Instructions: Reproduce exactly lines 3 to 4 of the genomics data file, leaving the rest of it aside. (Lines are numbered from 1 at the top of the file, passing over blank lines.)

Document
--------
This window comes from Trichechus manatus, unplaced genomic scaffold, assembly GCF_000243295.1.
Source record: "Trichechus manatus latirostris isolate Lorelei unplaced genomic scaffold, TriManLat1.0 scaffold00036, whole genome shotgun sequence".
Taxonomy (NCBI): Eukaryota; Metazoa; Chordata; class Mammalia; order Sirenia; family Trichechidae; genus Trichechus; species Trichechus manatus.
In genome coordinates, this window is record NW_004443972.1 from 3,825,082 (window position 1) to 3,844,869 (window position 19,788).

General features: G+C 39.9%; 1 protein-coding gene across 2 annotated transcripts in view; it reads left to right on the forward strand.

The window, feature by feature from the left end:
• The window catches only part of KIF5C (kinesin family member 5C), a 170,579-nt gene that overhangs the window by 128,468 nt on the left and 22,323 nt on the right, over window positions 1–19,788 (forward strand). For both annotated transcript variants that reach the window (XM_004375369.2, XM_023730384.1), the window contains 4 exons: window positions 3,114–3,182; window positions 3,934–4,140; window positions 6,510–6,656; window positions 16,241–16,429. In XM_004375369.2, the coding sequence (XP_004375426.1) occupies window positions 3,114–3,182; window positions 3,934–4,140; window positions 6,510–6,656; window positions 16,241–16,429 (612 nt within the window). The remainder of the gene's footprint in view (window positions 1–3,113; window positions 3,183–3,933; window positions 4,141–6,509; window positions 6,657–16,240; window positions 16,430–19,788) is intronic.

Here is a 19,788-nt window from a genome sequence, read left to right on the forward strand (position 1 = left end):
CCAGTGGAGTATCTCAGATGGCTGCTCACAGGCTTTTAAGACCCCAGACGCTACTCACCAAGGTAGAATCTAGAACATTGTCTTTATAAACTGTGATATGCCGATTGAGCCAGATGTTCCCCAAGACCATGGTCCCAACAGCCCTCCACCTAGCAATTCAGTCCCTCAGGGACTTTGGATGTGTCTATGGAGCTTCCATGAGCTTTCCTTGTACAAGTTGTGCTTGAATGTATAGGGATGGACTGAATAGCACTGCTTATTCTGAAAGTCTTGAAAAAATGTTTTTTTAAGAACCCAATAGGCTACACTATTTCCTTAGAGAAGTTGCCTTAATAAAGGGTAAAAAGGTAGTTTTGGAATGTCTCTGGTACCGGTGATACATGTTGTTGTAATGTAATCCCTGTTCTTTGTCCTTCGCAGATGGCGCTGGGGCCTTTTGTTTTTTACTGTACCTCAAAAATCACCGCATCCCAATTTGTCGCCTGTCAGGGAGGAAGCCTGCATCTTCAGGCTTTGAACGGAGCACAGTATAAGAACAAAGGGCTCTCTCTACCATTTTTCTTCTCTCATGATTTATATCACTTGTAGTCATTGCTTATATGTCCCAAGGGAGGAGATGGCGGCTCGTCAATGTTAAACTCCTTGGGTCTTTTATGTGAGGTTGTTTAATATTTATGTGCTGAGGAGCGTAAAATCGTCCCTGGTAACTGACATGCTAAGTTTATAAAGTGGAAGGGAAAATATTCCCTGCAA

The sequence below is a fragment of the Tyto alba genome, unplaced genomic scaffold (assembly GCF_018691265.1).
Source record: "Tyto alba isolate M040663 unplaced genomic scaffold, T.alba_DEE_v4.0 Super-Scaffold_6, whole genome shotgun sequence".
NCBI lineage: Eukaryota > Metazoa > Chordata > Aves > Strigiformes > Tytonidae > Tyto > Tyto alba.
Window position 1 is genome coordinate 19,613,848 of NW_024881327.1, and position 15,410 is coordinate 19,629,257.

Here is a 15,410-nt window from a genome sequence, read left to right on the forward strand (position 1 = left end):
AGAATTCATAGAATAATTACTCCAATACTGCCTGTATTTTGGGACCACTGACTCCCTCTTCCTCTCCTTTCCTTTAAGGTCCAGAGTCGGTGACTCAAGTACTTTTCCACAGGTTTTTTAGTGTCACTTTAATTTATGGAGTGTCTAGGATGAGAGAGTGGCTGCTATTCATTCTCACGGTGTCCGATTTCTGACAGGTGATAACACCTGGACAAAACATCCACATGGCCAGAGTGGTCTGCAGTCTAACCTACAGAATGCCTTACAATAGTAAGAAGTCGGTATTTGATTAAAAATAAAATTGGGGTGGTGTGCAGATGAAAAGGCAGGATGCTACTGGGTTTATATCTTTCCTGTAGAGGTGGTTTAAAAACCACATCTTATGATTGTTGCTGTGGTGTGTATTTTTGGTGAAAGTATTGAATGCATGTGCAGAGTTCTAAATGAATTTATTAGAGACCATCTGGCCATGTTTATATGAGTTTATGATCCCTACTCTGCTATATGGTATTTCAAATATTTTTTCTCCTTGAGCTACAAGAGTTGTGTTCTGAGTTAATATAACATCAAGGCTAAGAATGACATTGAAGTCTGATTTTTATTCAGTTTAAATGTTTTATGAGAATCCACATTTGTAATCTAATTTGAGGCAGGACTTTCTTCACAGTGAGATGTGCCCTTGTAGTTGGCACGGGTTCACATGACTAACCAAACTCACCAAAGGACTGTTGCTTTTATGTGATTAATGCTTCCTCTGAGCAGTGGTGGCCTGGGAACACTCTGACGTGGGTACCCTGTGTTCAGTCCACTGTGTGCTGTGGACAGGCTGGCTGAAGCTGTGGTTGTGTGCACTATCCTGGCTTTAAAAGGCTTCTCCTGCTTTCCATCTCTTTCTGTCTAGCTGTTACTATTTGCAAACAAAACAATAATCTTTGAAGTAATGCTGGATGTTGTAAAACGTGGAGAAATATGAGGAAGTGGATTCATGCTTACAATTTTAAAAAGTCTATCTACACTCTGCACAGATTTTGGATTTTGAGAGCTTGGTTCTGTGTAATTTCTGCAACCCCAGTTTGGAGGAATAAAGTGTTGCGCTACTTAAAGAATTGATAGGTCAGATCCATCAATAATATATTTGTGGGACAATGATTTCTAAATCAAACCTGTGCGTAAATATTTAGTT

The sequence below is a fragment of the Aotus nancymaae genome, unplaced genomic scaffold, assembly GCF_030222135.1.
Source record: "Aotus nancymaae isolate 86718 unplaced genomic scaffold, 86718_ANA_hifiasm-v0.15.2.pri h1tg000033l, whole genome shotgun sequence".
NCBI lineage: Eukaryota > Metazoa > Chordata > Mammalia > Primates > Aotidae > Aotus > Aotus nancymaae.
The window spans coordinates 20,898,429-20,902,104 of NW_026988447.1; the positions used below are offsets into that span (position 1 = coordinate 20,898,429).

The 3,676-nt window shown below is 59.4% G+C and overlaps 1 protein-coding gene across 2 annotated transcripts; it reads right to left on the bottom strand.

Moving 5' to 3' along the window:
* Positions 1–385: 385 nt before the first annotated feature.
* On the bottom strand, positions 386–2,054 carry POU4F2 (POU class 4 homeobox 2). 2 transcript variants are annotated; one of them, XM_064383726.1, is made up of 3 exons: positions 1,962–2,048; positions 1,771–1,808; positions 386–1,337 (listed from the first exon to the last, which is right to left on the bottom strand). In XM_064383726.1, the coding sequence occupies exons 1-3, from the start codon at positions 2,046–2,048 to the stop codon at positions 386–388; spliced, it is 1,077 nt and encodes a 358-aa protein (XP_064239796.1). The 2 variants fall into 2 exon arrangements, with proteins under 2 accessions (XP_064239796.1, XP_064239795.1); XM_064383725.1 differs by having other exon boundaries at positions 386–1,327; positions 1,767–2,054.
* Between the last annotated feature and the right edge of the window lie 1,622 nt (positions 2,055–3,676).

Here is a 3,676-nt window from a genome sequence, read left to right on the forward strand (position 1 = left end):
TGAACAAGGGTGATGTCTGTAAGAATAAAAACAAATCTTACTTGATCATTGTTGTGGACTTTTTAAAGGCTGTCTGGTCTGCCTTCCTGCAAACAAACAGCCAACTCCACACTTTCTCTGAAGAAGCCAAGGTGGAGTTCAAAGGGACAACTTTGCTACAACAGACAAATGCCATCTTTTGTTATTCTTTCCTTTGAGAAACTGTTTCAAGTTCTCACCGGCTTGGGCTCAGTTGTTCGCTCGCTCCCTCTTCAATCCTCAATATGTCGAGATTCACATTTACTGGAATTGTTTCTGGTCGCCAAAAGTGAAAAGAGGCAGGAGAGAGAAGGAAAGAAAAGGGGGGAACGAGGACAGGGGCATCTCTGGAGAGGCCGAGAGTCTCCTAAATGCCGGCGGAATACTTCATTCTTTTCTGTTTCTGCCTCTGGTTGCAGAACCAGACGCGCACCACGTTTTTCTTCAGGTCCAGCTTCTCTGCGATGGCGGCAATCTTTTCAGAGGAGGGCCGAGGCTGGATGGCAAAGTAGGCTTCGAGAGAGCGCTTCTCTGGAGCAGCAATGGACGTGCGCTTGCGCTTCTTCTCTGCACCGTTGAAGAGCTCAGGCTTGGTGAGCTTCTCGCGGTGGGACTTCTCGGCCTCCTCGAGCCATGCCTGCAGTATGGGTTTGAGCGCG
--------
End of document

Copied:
Taxonomy (NCBI): Eukaryota; Metazoa; Chordata; class Mammalia; order Sirenia; family Trichechidae; genus Trichechus; species Trichechus manatus.
In genome coordinates, this window is record NW_004443972.1 from 3,825,082 (window position 1) to 3,844,869 (window position 19,788).